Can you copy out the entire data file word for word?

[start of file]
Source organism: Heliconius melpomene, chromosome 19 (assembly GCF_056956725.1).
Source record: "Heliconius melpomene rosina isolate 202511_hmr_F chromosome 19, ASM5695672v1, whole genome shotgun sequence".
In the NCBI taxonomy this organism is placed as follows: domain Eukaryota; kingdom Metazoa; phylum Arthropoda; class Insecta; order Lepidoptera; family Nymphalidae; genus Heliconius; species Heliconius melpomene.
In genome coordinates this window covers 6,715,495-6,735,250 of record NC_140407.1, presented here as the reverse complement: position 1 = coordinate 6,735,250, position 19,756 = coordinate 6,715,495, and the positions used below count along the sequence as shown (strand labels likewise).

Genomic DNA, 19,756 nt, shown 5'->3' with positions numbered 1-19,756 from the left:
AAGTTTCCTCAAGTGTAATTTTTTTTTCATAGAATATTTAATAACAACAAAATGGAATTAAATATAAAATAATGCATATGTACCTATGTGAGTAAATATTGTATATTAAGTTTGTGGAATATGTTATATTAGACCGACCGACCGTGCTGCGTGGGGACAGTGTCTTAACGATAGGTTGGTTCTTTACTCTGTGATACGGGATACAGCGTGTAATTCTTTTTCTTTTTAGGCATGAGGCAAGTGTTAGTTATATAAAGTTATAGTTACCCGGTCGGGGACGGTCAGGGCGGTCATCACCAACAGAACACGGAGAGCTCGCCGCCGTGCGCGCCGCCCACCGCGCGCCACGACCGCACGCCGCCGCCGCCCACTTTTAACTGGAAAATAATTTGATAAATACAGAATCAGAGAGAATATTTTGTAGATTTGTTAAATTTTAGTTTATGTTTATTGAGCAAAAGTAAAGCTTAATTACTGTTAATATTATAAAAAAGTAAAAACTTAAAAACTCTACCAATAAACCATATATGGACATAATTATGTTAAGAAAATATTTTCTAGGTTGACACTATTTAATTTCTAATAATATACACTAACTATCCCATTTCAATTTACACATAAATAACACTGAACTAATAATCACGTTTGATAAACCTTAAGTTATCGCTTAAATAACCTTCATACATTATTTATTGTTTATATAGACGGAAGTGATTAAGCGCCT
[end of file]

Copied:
Source organism: Heliconius melpomene, chromosome 19 (assembly GCF_056956725.1).
Source record: "Heliconius melpomene rosina isolate 202511_hmr_F chromosome 19, ASM5695672v1, whole genome shotgun sequence".
In the NCBI taxonomy this organism is placed as follows: domain Eukaryota; kingdom Metazoa; phylum Arthropoda; class Insecta; order Lepidoptera; family Nymphalidae; genus Heliconius; species Heliconius melpomene.
In genome coordinates this window covers 6,715,495-6,735,250 of record NC_140407.1, presented here as the reverse complement: position 1 = coordinate 6,735,250, position 19,756 = coordinate 6,715,495, and the positions used below count along the sequence as shown (strand labels likewise).

Genomic DNA, 19,756 nt, shown 5'->3' with positions numbered 1-19,756 from the left:
AAGTTTCCTCAAGTGTAATTTTTTTTTCATAGAATATTTAATAACAACAAAATGGAATTAAATATAAAATAATGCATATGTACCTATGTGAGTAAATATTGTATATTAAGTTTGTGGAATATGTTATATTAGACCGACCGACCGTGCTGCGTGGGGACAGTGTCTTAACGATAGGTTGGTTCTTTACTCTGTGATACGGGATACAGCGTGTAATTCTTTTTCTTTTTAGGCATGAGGCAAGTGTTAGTTATATAAAGTTATAGTTACCCGGTCGGGGACGGTCAGGGCGGTCATCACCAACAGAACACGGAGAGCTCGCCGCCGTGCGCGCCGCCCACCGCGCGCCACGACCGCACGCCGCCGCCGCCCACTTTTAACTGGAAAATAATTTGATAAATACAGAATCAGAGAGAATATTTTGTAGATTTGTTAAATTTTAGTTTATGTTTATTGAGCAAAAGTAAAGCTTAATTACTGTTAATATTATAAAAAAGTAAAAACTTAAAAACTCTACCAATAAACCATATATGGACATAATTATGTTAAGAAAATATTTTCTAGGTTGACACTATTTAATTTCTAATAATATACACTAACTATCCCATTTCAATTTACACATAAATAACACTGAACTAATAATCACGTTTGATAAACCTTAAGTTATCGCTTAAATAACCTTCATACATTATTTATTGTTTATATAGACGGAAGTGATTAAGCGCCT